Building Responsive Cities: Technology, Design, and Development
author: Antonio di Mambro, Antonio Di Mambro + Associates
author: Martha Lampkin Welborne
moderator: Lawerence Vale, Department of Urban Studies and Planning, Massachusetts Institute of Technology, MIT
author: Tom Campanella, Baldwin-Wallace College
published: July 29, 2013, recorded: April 2008, views: 3975
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Even as new supercities pop up around the world, with populations in the tens of millions, urban planning remains stuck in an older time. As Dennis Frenchman says, “Amazingly very little progress has been made ... We’re using basically the models and methods of the 1920s.” Frenchman says we need to confront the immense challenges of rapid urbanization, universal mobility sustainability and basic livability.
Some emerging concepts include new century cities, where single “messy” mixed-use zones will house shopping, living, and commerce. He describes technology networks built into urban environments, producing streams of data that not only reveal how a city works, but allow better real-time management of systems. Cities will sense traffic flows and change street signage and lane markings accordingly. Smart cars will guide users to available parking. Public buildings will have changing faces. This “agile infrastructure has the potential to make day to day interactions more efficient and productive, but also more personal, because systems can interact with you and adjust to your desires,” says Frenchman.
Boston invests big-time in infrastructure, says Antonio di Mambro, but its transportation system is very “Boston-centric.” He believes it’s time to convert this system into a regional one, “tied to a new image of the city.” Di Mambro is developing a new transportation network based on the area’s “educational necklace,” developing a West Station hub that connects universities to each other, and to the rest of the world.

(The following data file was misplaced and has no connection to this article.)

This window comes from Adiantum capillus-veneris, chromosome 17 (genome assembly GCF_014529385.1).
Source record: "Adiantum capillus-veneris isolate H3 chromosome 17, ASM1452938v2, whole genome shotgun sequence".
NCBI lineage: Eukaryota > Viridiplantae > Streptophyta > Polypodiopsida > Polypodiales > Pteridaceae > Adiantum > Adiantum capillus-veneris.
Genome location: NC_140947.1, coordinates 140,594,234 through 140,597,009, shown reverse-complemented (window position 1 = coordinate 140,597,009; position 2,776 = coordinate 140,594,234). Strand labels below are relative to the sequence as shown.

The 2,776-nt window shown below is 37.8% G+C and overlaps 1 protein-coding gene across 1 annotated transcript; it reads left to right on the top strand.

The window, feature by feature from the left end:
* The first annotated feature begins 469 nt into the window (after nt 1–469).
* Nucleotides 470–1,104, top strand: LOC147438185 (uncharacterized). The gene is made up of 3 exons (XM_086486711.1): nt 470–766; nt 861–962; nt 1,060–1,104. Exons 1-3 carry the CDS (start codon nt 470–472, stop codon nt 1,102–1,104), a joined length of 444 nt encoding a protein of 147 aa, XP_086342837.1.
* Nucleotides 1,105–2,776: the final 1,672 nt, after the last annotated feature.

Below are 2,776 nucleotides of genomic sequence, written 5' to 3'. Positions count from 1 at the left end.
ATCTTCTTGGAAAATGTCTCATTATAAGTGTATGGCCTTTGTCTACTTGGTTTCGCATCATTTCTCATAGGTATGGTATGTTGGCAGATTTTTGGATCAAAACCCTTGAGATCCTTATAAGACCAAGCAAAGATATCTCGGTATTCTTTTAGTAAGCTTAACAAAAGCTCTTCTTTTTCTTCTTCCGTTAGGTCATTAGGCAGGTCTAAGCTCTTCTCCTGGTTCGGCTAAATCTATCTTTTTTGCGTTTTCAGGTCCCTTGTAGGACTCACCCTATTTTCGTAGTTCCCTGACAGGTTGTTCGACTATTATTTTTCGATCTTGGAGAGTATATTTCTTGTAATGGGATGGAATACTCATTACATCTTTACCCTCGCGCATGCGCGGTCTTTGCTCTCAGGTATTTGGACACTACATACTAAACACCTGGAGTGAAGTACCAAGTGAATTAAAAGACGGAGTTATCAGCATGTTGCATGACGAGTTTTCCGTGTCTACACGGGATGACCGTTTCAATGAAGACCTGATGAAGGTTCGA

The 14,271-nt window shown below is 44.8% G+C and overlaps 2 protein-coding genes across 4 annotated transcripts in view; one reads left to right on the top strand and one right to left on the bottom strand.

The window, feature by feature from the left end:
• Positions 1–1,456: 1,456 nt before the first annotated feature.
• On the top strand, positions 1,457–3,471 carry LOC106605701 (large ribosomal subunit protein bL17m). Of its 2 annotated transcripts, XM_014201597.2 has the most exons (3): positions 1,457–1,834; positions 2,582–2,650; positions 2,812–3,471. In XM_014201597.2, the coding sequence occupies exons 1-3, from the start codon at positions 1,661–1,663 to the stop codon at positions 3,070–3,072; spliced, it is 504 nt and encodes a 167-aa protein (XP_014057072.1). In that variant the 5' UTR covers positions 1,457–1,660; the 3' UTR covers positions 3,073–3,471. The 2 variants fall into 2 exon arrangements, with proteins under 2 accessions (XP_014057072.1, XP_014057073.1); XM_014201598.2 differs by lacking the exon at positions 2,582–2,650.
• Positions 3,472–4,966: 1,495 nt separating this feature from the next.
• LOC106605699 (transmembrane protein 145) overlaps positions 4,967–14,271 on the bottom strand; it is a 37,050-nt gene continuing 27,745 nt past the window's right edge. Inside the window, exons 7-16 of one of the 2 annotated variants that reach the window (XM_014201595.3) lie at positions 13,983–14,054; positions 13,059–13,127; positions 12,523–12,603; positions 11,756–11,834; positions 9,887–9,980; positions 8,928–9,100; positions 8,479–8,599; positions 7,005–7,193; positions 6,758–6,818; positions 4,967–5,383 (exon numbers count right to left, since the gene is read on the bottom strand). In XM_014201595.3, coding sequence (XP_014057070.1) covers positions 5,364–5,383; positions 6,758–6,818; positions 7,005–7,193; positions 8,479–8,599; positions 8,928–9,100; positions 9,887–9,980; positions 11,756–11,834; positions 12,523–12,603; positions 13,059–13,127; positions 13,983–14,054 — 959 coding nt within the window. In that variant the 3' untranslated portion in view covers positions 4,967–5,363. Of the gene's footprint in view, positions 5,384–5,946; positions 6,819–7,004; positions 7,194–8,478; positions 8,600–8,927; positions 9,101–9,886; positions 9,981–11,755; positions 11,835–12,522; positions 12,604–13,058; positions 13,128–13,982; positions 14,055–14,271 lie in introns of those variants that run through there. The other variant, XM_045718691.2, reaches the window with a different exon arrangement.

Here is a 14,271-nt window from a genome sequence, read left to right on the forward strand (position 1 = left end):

Di Mambro also describes how coastal cities should plan for global warming impacts. He describes Venice’s strategic plan to defend itself from rising water, which includes massive mobile flood barriers, environmental restoration, economic development of neglected areas and green infrastructure.
In the 1990s, Martha Lampkin Welborne became convinced that Curativa, Brazil’s public transit system would be perfect for LA. In this system, buses operate in dedicated lanes, with costs far less than those required for subway or even light rail. A nonprofit team “created the vision and sold it to everyone -- the MTA and the city.” After this accomplishment, LA’s mayor drafted her to create an economic center in a desolate city stretch. In re-imagining Grand Avenue, says Welborne, she has been transforming a physical vision into a reality, starting with a precise economic analysis, politicking with city and county officials and collaborating with Frank Gehry.
“Without being hyperbolic, it’s the greatest building boom in human history,” says Tom Campanella of China’s construction frenzy. Campanella marshals many astonishing facts to back up the statement: In Shanghai, more than 900 million square feet of commercial office space were added to the city between 1990 and 2004, roughly equivalent to 335 Empire State Buildings. Between 1985-1995 Shanghai’s footprint and suburbs jumped from 90 to 790 square miles. China will end up with more than 1 billion people in its cities. We Americans must “learn humility,” he says, in imagining urban planning for this scale of building boom, or establishing what constitutes good versus bad urbanism.
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